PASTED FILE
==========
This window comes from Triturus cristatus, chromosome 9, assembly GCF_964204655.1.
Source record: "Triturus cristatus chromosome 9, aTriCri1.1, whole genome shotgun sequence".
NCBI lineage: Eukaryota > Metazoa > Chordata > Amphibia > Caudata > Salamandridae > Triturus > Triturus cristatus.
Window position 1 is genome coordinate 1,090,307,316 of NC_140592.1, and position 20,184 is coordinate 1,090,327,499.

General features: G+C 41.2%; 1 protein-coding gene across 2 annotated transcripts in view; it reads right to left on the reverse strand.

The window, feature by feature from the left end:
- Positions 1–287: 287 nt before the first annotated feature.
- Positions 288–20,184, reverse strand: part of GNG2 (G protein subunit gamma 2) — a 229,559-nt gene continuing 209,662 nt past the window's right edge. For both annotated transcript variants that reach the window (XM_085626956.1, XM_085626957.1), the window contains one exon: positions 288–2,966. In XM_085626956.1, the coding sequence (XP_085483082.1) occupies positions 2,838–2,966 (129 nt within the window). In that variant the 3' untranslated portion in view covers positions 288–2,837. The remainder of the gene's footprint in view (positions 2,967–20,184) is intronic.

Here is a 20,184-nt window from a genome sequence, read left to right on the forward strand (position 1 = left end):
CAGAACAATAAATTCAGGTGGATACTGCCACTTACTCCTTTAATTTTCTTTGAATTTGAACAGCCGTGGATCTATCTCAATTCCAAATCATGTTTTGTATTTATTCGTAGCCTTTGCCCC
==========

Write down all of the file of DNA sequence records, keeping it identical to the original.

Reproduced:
This window comes from Triturus cristatus, chromosome 9, assembly GCF_964204655.1.
Source record: "Triturus cristatus chromosome 9, aTriCri1.1, whole genome shotgun sequence".
NCBI lineage: Eukaryota > Metazoa > Chordata > Amphibia > Caudata > Salamandridae > Triturus > Triturus cristatus.
Window position 1 is genome coordinate 1,090,307,316 of NC_140592.1, and position 20,184 is coordinate 1,090,327,499.

General features: G+C 41.2%; 1 protein-coding gene across 2 annotated transcripts in view; it reads right to left on the reverse strand.

The window, feature by feature from the left end:
- Positions 1–287: 287 nt before the first annotated feature.
- Positions 288–20,184, reverse strand: part of GNG2 (G protein subunit gamma 2) — a 229,559-nt gene continuing 209,662 nt past the window's right edge. For both annotated transcript variants that reach the window (XM_085626956.1, XM_085626957.1), the window contains one exon: positions 288–2,966. In XM_085626956.1, the coding sequence (XP_085483082.1) occupies positions 2,838–2,966 (129 nt within the window). In that variant the 3' untranslated portion in view covers positions 288–2,837. The remainder of the gene's footprint in view (positions 2,967–20,184) is intronic.

Here is a 20,184-nt window from a genome sequence, read left to right on the forward strand (position 1 = left end):
CAGAACAATAAATTCAGGTGGATACTGCCACTTACTCCTTTAATTTTCTTTGAATTTGAACAGCCGTGGATCTATCTCAATTCCAAATCATGTTTTGTATTTATTCGTAGCCTTTGCCCC